badblocks is a program to test storage devices for bad blocks.
S.M.A.R.T. (Self-Monitoring, Analysis, and Reporting Technology) is featured in almost every HDD still in use nowadays, and in some cases it can automatically retire defective HDD sectors. However, S.M.A.R.T. only passively waits for errors while badblocks can actively write simple patterns to every block of a device and then check them, searching for damaged areas (Just like memtest86* does with RAM).
This can be done in a destructive write-mode that effectively wipes the device (do backup!) or in non-destructive read-write (backup advisable as well!) and read-only modes.
Install the e2fsprogs package.
See badblocks(8) for the usage.
Storage device fidelity
Although there is no firm rule, it is common thinking that a new drive should have zero bad sectors. Over time, bad sectors will develop and although they are able to be defined to the file system so that they are avoided, continual use of the drive will usually result in additional bad sectors forming and it is usually the harbinger of its eventual death. Replacing the device is recommended.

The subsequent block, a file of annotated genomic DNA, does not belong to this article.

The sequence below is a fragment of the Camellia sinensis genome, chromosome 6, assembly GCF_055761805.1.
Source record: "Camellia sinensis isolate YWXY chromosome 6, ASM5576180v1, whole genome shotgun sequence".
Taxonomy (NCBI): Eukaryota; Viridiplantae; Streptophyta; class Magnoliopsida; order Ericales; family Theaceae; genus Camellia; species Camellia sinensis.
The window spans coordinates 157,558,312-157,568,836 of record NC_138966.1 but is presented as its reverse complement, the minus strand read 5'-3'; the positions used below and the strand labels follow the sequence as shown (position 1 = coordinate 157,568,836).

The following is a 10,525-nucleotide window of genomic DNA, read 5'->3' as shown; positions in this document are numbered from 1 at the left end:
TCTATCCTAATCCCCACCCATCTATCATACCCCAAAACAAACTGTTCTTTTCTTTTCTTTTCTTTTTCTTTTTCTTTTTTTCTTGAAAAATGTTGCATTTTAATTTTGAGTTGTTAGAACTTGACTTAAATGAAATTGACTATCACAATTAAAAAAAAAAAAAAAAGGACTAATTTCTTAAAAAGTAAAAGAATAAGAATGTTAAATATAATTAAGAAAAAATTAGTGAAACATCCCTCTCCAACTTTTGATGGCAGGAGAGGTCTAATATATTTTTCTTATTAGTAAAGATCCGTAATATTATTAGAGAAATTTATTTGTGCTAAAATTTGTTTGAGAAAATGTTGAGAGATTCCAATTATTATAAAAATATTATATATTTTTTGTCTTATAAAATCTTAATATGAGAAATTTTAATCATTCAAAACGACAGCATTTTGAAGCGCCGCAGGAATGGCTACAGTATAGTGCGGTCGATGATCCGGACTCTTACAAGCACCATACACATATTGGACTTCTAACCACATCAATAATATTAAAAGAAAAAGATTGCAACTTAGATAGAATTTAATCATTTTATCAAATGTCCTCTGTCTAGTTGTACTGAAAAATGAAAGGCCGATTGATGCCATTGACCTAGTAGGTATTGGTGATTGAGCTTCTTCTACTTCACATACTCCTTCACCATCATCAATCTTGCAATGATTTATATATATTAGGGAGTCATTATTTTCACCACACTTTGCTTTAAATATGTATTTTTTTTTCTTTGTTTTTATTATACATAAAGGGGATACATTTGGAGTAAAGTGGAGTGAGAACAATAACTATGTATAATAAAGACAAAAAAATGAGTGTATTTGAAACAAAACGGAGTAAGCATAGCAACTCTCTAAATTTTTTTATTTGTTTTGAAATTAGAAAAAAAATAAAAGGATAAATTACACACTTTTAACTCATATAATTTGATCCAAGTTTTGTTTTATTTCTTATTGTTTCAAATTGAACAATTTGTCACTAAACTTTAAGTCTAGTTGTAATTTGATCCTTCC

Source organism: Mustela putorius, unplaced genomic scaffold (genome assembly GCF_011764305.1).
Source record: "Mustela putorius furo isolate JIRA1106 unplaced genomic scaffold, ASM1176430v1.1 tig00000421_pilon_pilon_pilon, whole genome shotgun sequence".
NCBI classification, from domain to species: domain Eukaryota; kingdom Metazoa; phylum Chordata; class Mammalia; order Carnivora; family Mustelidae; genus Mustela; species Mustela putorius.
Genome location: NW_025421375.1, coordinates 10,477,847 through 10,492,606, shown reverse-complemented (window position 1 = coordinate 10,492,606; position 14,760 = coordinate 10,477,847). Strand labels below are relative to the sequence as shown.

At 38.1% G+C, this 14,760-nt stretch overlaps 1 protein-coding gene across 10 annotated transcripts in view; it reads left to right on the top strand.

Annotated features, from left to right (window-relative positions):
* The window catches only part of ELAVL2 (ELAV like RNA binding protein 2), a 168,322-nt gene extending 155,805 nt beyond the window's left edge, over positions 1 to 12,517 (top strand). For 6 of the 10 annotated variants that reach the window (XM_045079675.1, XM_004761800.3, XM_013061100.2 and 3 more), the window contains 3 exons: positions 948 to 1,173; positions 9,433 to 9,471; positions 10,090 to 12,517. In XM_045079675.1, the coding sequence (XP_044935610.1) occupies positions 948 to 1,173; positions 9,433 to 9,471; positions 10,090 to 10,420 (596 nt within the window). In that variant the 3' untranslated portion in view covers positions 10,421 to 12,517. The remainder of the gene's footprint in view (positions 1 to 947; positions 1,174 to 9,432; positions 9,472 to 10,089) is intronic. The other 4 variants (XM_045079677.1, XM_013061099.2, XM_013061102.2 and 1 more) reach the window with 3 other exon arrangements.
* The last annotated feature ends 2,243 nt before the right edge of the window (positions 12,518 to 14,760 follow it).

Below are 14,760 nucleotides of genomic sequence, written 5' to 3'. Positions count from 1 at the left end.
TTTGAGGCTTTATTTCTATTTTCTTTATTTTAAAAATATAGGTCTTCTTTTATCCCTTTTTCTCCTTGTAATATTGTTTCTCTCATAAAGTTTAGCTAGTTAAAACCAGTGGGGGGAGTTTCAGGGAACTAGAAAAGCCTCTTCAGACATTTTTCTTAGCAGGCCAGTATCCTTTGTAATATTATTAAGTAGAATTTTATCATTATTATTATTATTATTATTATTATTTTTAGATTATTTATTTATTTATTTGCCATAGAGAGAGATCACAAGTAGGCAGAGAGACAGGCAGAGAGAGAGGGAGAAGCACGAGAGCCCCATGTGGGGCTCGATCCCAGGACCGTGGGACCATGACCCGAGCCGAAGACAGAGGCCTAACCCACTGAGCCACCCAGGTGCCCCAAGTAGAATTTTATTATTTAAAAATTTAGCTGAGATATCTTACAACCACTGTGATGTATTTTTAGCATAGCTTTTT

Comparisons with other programs
Typical recommended practice for testing a storage device for bad sectors is to use the manufacturer's testing program. Most manufacturers have programs that do this. The main reasoning for this is that manufacturers usually have their standards built into the test programs that will tell you if the drive needs to be replaced or not. The caveat here being is that some manufacturers testing programs do not print full test results and allow a certain number of bad sectors saying only if they pass or not. Manufacturer programs however are generally quicker than badblocks, sometimes a fair amount so.
Testing for bad sectors
To test for bad sectors in Linux, the program badblocks is typically used. badblocks has several different modes to be able to detect bad sectors.
Read-write test (warning: destructive)
This test is primarily for testing new drives and is a read-write test. As the pattern is written to every accessible block, the device effectively gets wiped. The default is an extensive test with four passes using four different patterns: 0xaa (10101010), 0x55 (01010101), 0xff (11111111) and 0x00 (00000000). For some devices this will take a couple of days to complete.
# badblocks -wsv /dev/device